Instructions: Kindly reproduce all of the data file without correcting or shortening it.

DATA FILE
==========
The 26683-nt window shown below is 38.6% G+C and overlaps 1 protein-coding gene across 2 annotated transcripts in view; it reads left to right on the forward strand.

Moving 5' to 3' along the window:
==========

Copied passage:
The 26683-nt window shown below is 38.6% G+C and overlaps 1 protein-coding gene across 2 annotated transcripts in view; it reads left to right on the forward strand.

Moving 5' to 3' along the window: